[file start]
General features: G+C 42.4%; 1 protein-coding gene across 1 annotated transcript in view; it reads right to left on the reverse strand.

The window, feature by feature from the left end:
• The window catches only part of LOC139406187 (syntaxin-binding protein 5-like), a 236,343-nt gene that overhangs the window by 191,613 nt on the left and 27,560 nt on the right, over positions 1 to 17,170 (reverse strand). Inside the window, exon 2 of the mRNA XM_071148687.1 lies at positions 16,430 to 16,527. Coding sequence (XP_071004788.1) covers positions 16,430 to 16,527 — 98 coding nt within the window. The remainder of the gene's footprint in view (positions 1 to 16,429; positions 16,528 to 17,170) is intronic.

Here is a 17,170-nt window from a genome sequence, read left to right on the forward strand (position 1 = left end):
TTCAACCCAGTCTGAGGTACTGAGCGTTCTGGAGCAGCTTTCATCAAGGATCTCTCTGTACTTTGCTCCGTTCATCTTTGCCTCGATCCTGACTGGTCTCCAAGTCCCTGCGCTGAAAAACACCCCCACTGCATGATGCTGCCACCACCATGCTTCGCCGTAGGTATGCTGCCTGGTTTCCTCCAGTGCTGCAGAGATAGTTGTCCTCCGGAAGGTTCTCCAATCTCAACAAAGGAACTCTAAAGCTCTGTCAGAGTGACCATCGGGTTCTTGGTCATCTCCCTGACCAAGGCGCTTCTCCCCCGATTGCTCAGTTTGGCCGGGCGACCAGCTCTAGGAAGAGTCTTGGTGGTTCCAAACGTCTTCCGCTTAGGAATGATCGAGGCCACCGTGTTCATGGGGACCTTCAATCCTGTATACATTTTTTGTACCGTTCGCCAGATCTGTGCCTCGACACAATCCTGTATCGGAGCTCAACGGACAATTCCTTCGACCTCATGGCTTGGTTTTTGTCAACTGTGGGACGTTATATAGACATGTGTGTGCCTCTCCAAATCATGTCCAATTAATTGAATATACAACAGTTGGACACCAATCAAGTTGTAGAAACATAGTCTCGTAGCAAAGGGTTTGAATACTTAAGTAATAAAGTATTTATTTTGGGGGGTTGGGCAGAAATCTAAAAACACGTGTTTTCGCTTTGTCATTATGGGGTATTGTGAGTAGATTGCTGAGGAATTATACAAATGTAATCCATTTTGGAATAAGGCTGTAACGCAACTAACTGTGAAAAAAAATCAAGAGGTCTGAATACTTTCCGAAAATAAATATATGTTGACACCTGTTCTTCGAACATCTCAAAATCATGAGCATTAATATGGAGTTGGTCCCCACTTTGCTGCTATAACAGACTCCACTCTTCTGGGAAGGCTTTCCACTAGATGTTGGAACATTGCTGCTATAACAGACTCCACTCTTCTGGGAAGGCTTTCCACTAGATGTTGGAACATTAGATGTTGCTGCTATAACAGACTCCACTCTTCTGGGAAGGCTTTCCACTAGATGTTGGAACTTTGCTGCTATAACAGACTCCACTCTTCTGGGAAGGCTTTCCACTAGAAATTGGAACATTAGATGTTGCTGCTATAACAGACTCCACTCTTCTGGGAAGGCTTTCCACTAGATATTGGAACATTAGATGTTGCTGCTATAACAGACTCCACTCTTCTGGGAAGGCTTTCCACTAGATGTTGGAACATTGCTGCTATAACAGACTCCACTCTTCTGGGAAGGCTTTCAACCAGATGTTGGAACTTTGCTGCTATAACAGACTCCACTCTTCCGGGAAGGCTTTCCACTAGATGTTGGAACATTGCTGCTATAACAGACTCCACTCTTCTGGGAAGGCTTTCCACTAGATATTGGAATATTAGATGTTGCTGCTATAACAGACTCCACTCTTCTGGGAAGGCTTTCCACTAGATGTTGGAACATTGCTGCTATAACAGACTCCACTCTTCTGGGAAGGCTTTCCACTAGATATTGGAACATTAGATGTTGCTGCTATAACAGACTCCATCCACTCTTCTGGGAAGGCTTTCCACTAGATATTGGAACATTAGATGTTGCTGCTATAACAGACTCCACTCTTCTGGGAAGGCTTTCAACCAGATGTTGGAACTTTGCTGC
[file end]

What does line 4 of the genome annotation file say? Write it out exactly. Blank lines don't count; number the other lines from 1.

Here is a 17,170-nt window from a genome sequence, read left to right on the forward strand (position 1 = left end):